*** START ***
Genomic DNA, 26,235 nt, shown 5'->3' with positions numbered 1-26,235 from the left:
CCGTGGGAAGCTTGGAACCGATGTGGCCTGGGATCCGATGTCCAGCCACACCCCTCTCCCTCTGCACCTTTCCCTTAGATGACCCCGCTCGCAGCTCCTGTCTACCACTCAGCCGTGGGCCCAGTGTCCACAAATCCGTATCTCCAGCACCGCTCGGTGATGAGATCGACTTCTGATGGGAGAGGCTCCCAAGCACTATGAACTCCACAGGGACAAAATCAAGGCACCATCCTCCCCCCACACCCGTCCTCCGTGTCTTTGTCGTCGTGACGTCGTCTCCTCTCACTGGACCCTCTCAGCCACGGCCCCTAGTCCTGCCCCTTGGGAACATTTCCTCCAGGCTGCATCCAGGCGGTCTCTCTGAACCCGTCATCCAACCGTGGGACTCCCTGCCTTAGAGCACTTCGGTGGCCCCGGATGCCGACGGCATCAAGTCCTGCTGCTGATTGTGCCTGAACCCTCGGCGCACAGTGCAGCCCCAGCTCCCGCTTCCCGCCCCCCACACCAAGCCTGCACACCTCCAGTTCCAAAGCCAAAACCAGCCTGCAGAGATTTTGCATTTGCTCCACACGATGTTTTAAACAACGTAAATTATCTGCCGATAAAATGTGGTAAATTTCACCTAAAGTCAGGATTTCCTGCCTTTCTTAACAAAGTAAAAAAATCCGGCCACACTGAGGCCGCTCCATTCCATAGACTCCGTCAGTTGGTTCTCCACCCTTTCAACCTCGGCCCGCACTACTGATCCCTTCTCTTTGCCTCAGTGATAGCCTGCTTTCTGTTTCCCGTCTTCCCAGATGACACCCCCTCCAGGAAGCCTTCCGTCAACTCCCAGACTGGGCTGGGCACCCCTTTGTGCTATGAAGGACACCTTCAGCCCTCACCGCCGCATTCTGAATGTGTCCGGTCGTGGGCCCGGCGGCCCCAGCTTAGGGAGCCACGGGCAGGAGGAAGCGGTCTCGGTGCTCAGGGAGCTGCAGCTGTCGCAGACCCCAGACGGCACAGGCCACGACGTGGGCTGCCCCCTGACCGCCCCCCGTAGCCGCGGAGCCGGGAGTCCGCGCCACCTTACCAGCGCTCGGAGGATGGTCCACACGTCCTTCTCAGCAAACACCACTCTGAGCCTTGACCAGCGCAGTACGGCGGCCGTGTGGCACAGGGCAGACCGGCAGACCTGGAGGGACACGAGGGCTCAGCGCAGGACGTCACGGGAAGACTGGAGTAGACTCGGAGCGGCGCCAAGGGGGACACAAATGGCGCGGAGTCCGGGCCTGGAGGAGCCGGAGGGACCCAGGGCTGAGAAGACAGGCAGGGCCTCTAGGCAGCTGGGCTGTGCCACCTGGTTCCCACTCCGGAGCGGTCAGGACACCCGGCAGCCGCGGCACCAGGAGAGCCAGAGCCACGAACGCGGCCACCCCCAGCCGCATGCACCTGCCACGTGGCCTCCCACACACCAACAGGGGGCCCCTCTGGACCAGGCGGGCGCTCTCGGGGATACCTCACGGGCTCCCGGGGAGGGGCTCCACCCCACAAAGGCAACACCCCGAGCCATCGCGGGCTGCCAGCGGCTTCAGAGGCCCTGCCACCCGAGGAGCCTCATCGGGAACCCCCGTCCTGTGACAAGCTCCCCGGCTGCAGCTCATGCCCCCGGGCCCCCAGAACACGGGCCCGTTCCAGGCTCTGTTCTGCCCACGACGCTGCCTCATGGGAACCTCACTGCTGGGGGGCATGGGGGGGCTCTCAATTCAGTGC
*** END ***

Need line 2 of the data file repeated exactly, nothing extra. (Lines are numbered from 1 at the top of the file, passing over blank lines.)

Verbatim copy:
CCGTGGGAAGCTTGGAACCGATGTGGCCTGGGATCCGATGTCCAGCCACACCCCTCTCCCTCTGCACCTTTCCCTTAGATGACCCCGCTCGCAGCTCCTGTCTACCACTCAGCCGTGGGCCCAGTGTCCACAAATCCGTATCTCCAGCACCGCTCGGTGATGAGATCGACTTCTGATGGGAGAGGCTCCCAAGCACTATGAACTCCACAGGGACAAAATCAAGGCACCATCCTCCCCCCACACCCGTCCTCCGTGTCTTTGTCGTCGTGACGTCGTCTCCTCTCACTGGACCCTCTCAGCCACGGCCCCTAGTCCTGCCCCTTGGGAACATTTCCTCCAGGCTGCATCCAGGCGGTCTCTCTGAACCCGTCATCCAACCGTGGGACTCCCTGCCTTAGAGCACTTCGGTGGCCCCGGATGCCGACGGCATCAAGTCCTGCTGCTGATTGTGCCTGAACCCTCGGCGCACAGTGCAGCCCCAGCTCCCGCTTCCCGCCCCCCACACCAAGCCTGCACACCTCCAGTTCCAAAGCCAAAACCAGCCTGCAGAGATTTTGCATTTGCTCCACACGATGTTTTAAACAACGTAAATTATCTGCCGATAAAATGTGGTAAATTTCACCTAAAGTCAGGATTTCCTGCCTTTCTTAACAAAGTAAAAAAATCCGGCCACACTGAGGCCGCTCCATTCCATAGACTCCGTCAGTTGGTTCTCCACCCTTTCAACCTCGGCCCGCACTACTGATCCCTTCTCTTTGCCTCAGTGATAGCCTGCTTTCTGTTTCCCGTCTTCCCAGATGACACCCCCTCCAGGAAGCCTTCCGTCAACTCCCAGACTGGGCTGGGCACCCCTTTGTGCTATGAAGGACACCTTCAGCCCTCACCGCCGCATTCTGAATGTGTCCGGTCGTGGGCCCGGCGGCCCCAGCTTAGGGAGCCACGGGCAGGAGGAAGCGGTCTCGGTGCTCAGGGAGCTGCAGCTGTCGCAGACCCCAGACGGCACAGGCCACGACGTGGGCTGCCCCCTGACCGCCCCCCGTAGCCGCGGAGCCGGGAGTCCGCGCCACCTTACCAGCGCTCGGAGGATGGTCCACACGTCCTTCTCAGCAAACACCACTCTGAGCCTTGACCAGCGCAGTACGGCGGCCGTGTGGCACAGGGCAGACCGGCAGACCTGGAGGGACACGAGGGCTCAGCGCAGGACGTCACGGGAAGACTGGAGTAGACTCGGAGCGGCGCCAAGGGGGACACAAATGGCGCGGAGTCCGGGCCTGGAGGAGCCGGAGGGACCCAGGGCTGAGAAGACAGGCAGGGCCTCTAGGCAGCTGGGCTGTGCCACCTGGTTCCCACTCCGGAGCGGTCAGGACACCCGGCAGCCGCGGCACCAGGAGAGCCAGAGCCACGAACGCGGCCACCCCCAGCCGCATGCACCTGCCACGTGGCCTCCCACACACCAACAGGGGGCCCCTCTGGACCAGGCGGGCGCTCTCGGGGATACCTCACGGGCTCCCGGGGAGGGGCTCCACCCCACAAAGGCAACACCCCGAGCCATCGCGGGCTGCCAGCGGCTTCAGAGGCCCTGCCACCCGAGGAGCCTCATCGGGAACCCCCGTCCTGTGACAAGCTCCCCGGCTGCAGCTCATGCCCCCGGGCCCCCAGAACACGGGCCCGTTCCAGGCTCTGTTCTGCCCACGACGCTGCCTCATGGGAACCTCACTGCTGGGGGGCATGGGGGGGCTCTCAATTCAGTGC